A History of STRUM
by Roy Matson
The MWA Hall

Every live community has had at least one meeting place wherein the community could
gather for a variety of purposes. Sometimes the second floor of a business place served
this need, a school room or a village hall, any place that provided light and heat. Here in
Strum the second floor of Chris Finstad’s blacksmith shop was the first place within
village limits that housed meetings. Annual township meetings began there in 1887 and
about that time the local temperance society began their crusade to keep Unity “dry”. But
when Finstad permitted a public dance on his floor the society built their own hall across
the river and a note exists somewhere that Hans Willumson, likely the promoter, permitted
meetings for a dollar fee. Temperance meetings were held regularly and beginning in 1894
annual township meetings were held in that hall for the next 84 years. Unity acquired
ownership of it in 1939.

However, the temperance hall had limited meeting space and along about 1900 or just
before, the Modern Woodman, an insurance group, moved into the community and
convinced the locals that Strum must have a gathering place representative of such a live,
growing town. Said “town” had no bank, no telephone system, only a few board walks,
only frame buildings. It did have some ambitious businessmen.

A “hall” was a needed addition to the community at the time. The railroad was bringing in
new business. There was talk of a bank. A new fangled gadget called a telephone was
mentioned. Homes were being built. St. Paul’s Church planned an enlargement. All in all
things were booming and a good meeting place was in order.

So the MWA hall was built. A site on south main street was selected. John Olson, a local
builder, erected a wood frame building with a stage and hardwood floor. Heat was
furnished by a pot bellied stove while kerosene lamps gave light to evening performances.

The first social gathering beneath its roof was a wedding reception for Mr. and Mrs. Nels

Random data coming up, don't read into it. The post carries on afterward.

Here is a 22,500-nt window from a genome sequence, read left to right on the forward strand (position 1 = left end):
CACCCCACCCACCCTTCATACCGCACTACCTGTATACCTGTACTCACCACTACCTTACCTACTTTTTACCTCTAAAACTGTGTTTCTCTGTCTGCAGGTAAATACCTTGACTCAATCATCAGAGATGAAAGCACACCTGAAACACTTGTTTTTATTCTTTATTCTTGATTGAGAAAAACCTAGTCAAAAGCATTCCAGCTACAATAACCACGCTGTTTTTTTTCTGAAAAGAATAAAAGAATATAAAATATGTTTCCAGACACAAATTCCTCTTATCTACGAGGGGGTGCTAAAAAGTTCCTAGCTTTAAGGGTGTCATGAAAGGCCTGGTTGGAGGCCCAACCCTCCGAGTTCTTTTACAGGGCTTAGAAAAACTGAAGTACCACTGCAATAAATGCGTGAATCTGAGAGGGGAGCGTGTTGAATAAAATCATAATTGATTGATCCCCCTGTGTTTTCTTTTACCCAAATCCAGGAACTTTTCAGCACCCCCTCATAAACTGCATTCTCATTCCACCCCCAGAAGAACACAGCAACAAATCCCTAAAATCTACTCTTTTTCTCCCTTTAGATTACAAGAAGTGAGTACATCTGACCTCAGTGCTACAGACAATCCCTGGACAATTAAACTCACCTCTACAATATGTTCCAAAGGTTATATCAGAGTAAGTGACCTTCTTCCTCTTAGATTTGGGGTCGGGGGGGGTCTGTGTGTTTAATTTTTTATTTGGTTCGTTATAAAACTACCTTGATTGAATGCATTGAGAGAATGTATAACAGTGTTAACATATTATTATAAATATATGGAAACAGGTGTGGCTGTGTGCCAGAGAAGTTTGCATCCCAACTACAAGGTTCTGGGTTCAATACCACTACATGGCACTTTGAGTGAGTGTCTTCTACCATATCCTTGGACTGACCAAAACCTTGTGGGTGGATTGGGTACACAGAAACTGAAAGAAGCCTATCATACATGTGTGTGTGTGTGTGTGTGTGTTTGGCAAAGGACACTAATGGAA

Robbe. Gay events succeeded each other and one not so gay occured when Ed Kenyon,
the town’s butcher, died in 1902. He had no connection with either church of the
community so the funeral services took place at the hall. A good attendance was

From its beginning the building played a prominent part in community life. Medicine
shows were popular those days. Home talent plays always drew a full house. Lecturers,
musical groups, and the first hesitant dance steps of present day great-grandmothers may
have graced its well worn floor. For at least fifty years school programs were held on its
stage. A governor campaigned within its doors, the first hand-cranked movie projectors
blinked their thrilling photodrama there, auctions of all kinds, numerous church socials,
and once a magician nearly drowned while demonstrating one of his own “Houdini” acts.
And who can forget the night Postmaster Claude Burton demonstrated his powerful
5-tube, squealing, superhetrodyne radio to a full house back in 1922. Basketball,
rollerskating, lyceum courses, band rehearsals, dozens of fiddle contests and once
Thorstein Skarning, a Norwegian billed as the world’s greatest accordianist, performed on
stage. The audience had little appreciation of a Mozart sonata but raised the roof when he
stooped to rip off a Norwegian hop-walz.

The depression increased its use. The place would fill with farmers trying to better their
lot. It became a gathering place for youth, renamed the “Playmore” by operator Alton
Holte. A musical trio would entertain for dancing. Unbelievably, gasoline was only twenty
cents a gallon, admission was 25 cents, your girl was admitted free. A hamburger
sandwich at a nickel was a big evening. Ski tournaments brought contestants of all levels
and from three directions, including several U. S. champions and the world’s champion
lady ski jumper form Norway. Banquets were held at the Playmore although cooking
facilities were nill. The Commercial Club met there for years, owned the building and
planned and